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Dan Bishop's Strategist: 'We Spent 75 To 80%' Of Resources In Eastern Counties

Dan Bishop, second from left, talks with supporters while waiting on election returns.
David Boraks

Jim Blaine, Dan Bishop’s chief strategist, decided not to focus on Mecklenburg and Union counties - even though they are home to more than 60% of the voters in the 9th Congressional District.

"From the start of the campaign, we believed there was not a whole lot of swing vote in Union County and Mecklenburg County," Blaine said. "The game in those counties was turning out your base."

And in Mecklenburg, McCready did just that. He made south Charlotte even more blue, winning all but one precinct in the city.

That was part of a trend of college-educated voters continuing to move away from the Republican Party.

Meanwhile, Union County stayed reliably red for Bishop.

But Blaine says Bishop was focused elsewhere. 

"The Bishop campaign, we spent 75 to 80% of our paid campaign messaging in those eastern counties," he said.

In last year’s race against Mark Harris, McCready won five of the six mostly rural counties in the eastern part of the 9th. He won Anson, Richmond, Scotland, Robeson and Cumberland counties.

But Bishop flipped two of those counties – Richmond and Cumberland – and cut into McCready’s margins in the others.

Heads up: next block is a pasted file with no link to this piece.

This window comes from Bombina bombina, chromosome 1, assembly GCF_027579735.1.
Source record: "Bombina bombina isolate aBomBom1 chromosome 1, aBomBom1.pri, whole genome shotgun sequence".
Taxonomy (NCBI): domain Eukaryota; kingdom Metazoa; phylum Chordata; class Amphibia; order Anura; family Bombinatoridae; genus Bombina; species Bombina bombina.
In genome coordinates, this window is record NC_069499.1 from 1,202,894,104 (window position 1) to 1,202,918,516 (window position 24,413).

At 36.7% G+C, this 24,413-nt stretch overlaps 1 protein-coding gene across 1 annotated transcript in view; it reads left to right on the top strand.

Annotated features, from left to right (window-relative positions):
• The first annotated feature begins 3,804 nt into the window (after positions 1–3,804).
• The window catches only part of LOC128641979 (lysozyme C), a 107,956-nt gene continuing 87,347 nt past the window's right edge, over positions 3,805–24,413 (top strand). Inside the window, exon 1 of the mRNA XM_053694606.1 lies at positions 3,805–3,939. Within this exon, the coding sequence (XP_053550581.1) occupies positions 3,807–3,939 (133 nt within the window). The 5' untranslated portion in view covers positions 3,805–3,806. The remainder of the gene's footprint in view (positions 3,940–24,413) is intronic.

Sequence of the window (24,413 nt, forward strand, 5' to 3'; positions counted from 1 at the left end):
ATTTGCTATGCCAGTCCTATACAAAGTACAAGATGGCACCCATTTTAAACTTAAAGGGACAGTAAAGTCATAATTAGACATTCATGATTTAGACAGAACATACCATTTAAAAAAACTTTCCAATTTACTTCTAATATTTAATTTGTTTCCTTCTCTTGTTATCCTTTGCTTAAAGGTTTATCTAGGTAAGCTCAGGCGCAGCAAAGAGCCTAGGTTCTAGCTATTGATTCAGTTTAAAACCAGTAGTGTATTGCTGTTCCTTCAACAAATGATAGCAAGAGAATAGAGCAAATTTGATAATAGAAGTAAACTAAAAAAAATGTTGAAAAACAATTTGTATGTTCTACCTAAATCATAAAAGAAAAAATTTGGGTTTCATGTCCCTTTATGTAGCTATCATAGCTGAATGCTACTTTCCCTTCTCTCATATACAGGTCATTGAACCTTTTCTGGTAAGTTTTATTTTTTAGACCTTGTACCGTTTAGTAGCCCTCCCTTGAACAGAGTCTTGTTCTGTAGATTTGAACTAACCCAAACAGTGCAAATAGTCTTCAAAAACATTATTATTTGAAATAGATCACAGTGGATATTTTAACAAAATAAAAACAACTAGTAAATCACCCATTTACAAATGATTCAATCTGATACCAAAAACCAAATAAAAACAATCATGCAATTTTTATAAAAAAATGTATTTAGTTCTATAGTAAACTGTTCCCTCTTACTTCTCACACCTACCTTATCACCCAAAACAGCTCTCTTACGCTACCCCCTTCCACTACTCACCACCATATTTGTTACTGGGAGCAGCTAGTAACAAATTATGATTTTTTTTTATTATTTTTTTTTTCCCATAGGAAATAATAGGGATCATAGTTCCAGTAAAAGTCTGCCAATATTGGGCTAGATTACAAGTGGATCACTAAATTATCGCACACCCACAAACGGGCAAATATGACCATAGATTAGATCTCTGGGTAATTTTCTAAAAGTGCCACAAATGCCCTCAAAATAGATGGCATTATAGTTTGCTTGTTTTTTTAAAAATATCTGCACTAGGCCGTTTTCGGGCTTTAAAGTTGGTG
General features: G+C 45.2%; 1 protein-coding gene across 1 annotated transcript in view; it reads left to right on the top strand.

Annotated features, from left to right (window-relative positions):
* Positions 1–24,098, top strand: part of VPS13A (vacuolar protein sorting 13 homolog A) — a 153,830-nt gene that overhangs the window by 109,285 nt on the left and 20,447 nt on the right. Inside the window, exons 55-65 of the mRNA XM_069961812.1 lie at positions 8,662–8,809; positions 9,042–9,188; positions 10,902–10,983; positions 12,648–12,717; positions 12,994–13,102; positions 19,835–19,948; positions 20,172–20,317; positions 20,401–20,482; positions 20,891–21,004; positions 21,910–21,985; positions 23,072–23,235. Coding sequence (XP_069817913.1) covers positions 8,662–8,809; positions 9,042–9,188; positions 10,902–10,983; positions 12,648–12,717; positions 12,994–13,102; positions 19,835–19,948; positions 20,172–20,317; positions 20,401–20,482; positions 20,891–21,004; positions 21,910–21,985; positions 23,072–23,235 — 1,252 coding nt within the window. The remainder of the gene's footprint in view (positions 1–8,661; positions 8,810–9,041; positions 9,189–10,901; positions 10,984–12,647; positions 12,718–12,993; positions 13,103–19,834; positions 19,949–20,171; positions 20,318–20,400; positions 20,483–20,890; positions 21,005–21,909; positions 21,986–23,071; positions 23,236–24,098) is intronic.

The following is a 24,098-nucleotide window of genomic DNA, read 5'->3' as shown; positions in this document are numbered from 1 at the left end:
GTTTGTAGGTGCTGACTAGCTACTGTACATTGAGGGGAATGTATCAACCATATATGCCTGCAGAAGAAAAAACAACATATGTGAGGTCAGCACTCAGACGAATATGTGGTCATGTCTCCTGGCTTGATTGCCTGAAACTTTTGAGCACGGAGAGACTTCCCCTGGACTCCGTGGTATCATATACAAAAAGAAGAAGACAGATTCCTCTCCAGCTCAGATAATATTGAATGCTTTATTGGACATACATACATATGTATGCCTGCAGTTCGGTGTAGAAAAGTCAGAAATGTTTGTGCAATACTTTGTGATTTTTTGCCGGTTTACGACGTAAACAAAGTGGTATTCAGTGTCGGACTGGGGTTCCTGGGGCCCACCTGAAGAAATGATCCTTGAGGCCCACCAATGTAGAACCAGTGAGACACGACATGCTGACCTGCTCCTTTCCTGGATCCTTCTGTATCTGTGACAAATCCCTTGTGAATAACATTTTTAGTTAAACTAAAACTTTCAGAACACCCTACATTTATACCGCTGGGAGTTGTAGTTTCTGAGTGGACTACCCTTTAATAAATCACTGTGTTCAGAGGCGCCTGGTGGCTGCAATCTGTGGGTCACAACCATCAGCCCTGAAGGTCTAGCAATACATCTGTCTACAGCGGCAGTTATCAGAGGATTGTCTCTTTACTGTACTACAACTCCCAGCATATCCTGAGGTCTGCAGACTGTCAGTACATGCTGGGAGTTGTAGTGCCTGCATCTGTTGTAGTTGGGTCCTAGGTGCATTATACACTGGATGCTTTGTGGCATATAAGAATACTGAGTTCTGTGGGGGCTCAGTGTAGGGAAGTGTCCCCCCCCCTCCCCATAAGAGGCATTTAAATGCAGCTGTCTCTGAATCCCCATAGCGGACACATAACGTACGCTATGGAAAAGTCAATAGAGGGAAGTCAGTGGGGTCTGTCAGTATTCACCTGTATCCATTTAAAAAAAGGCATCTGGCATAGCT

Robeson County is a minority-majority county that McCready won with 56.4% of the vote last fall. Against Bishop, McCready only got 50.3% of the vote.

If once-solidly Republican areas vote for Democrats, Blaine says Republicans will be OK - so long as they replace them with rural, working class voters.

"If the floor vote for a Republican in Mecklenburg County is 43, 44, 45 percent, that is more than enough vote in a district like the 9th district, or in a statewide to form a new successful winning coalition with all the new rural and Democratic voters that the Trump coalition is picking up," Blaine said.

He said he believes Bishop was close to winning the race before President Trump held a rally for Bishop Monday night in Fayetteville. He compared Bishop to a football player getting to the one-yard-line on his own - and then getting help into the end zone.

Blaine said McCready was a good candidate, and a good fit for the district.

But he believes McCready’s support of Governor Roy Cooper’s veto of House Bill 370 was a problem for the Democrat. That bill would have required North Carolina sheriffs to cooperate with ICE and honor the agency’s detainer requests for people in county jails.

Still, there were positives for Democrats in the race. President Trump won by 12 in 2016. Bishop only won it by 2. 

Steve Harrison is WFAE's politics and government reporter. Prior to joining WFAE, Steve worked at the Charlotte Observer, where he started on the business desk, then covered politics extensively as the Observer’s lead city government reporter. Steve also spent 10 years with the Miami Herald. His work has appeared in The Washington Post, the Sporting News and Sports Illustrated.